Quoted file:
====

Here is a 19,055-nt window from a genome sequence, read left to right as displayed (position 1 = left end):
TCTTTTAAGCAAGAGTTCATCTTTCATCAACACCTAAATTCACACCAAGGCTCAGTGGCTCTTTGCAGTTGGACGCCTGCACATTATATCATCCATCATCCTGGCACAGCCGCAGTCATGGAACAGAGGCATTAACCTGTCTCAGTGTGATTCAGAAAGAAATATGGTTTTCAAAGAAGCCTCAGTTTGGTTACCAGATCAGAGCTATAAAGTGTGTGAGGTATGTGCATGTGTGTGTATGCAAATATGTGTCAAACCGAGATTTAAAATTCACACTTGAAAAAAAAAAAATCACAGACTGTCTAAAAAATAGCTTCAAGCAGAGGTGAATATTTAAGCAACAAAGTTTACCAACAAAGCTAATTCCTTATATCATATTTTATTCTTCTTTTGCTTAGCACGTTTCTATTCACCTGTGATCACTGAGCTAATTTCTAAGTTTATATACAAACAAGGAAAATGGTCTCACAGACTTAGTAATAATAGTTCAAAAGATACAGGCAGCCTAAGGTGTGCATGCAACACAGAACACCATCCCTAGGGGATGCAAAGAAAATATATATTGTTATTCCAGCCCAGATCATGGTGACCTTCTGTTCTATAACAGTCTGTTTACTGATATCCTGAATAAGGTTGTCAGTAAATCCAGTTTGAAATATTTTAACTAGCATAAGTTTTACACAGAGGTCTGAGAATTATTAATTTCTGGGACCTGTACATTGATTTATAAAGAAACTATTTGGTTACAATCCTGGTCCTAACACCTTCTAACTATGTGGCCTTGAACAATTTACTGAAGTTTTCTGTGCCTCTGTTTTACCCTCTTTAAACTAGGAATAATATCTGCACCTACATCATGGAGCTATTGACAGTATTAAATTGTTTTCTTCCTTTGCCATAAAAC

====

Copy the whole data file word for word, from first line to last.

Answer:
Here is a 19,055-nt window from a genome sequence, read left to right as displayed (position 1 = left end):
TCTTTTAAGCAAGAGTTCATCTTTCATCAACACCTAAATTCACACCAAGGCTCAGTGGCTCTTTGCAGTTGGACGCCTGCACATTATATCATCCATCATCCTGGCACAGCCGCAGTCATGGAACAGAGGCATTAACCTGTCTCAGTGTGATTCAGAAAGAAATATGGTTTTCAAAGAAGCCTCAGTTTGGTTACCAGATCAGAGCTATAAAGTGTGTGAGGTATGTGCATGTGTGTGTATGCAAATATGTGTCAAACCGAGATTTAAAATTCACACTTGAAAAAAAAAAAATCACAGACTGTCTAAAAAATAGCTTCAAGCAGAGGTGAATATTTAAGCAACAAAGTTTACCAACAAAGCTAATTCCTTATATCATATTTTATTCTTCTTTTGCTTAGCACGTTTCTATTCACCTGTGATCACTGAGCTAATTTCTAAGTTTATATACAAACAAGGAAAATGGTCTCACAGACTTAGTAATAATAGTTCAAAAGATACAGGCAGCCTAAGGTGTGCATGCAACACAGAACACCATCCCTAGGGGATGCAAAGAAAATATATATTGTTATTCCAGCCCAGATCATGGTGACCTTCTGTTCTATAACAGTCTGTTTACTGATATCCTGAATAAGGTTGTCAGTAAATCCAGTTTGAAATATTTTAACTAGCATAAGTTTTACACAGAGGTCTGAGAATTATTAATTTCTGGGACCTGTACATTGATTTATAAAGAAACTATTTGGTTACAATCCTGGTCCTAACACCTTCTAACTATGTGGCCTTGAACAATTTACTGAAGTTTTCTGTGCCTCTGTTTTACCCTCTTTAAACTAGGAATAATATCTGCACCTACATCATGGAGCTATTGACAGTATTAAATTGTTTTCTTCCTTTGCCATAAAAC